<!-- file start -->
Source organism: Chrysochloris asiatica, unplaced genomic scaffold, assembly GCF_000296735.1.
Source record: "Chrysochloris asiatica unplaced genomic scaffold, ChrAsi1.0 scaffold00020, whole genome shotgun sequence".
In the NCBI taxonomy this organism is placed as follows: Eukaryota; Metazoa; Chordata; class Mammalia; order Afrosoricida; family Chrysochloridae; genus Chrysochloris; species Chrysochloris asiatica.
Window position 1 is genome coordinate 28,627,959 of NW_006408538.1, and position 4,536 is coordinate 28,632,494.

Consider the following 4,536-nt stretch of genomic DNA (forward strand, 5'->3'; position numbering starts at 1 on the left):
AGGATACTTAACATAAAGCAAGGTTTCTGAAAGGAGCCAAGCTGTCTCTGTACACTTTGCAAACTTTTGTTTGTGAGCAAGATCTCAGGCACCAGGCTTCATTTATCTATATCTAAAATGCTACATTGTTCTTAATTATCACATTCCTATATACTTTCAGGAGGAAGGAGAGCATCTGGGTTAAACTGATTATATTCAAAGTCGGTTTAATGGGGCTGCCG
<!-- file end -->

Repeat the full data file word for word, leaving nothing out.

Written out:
Source organism: Chrysochloris asiatica, unplaced genomic scaffold, assembly GCF_000296735.1.
Source record: "Chrysochloris asiatica unplaced genomic scaffold, ChrAsi1.0 scaffold00020, whole genome shotgun sequence".
In the NCBI taxonomy this organism is placed as follows: Eukaryota; Metazoa; Chordata; class Mammalia; order Afrosoricida; family Chrysochloridae; genus Chrysochloris; species Chrysochloris asiatica.
Window position 1 is genome coordinate 28,627,959 of NW_006408538.1, and position 4,536 is coordinate 28,632,494.

Consider the following 4,536-nt stretch of genomic DNA (forward strand, 5'->3'; position numbering starts at 1 on the left):
AGGATACTTAACATAAAGCAAGGTTTCTGAAAGGAGCCAAGCTGTCTCTGTACACTTTGCAAACTTTTGTTTGTGAGCAAGATCTCAGGCACCAGGCTTCATTTATCTATATCTAAAATGCTACATTGTTCTTAATTATCACATTCCTATATACTTTCAGGAGGAAGGAGAGCATCTGGGTTAAACTGATTATATTCAAAGTCGGTTTAATGGGGCTGCCG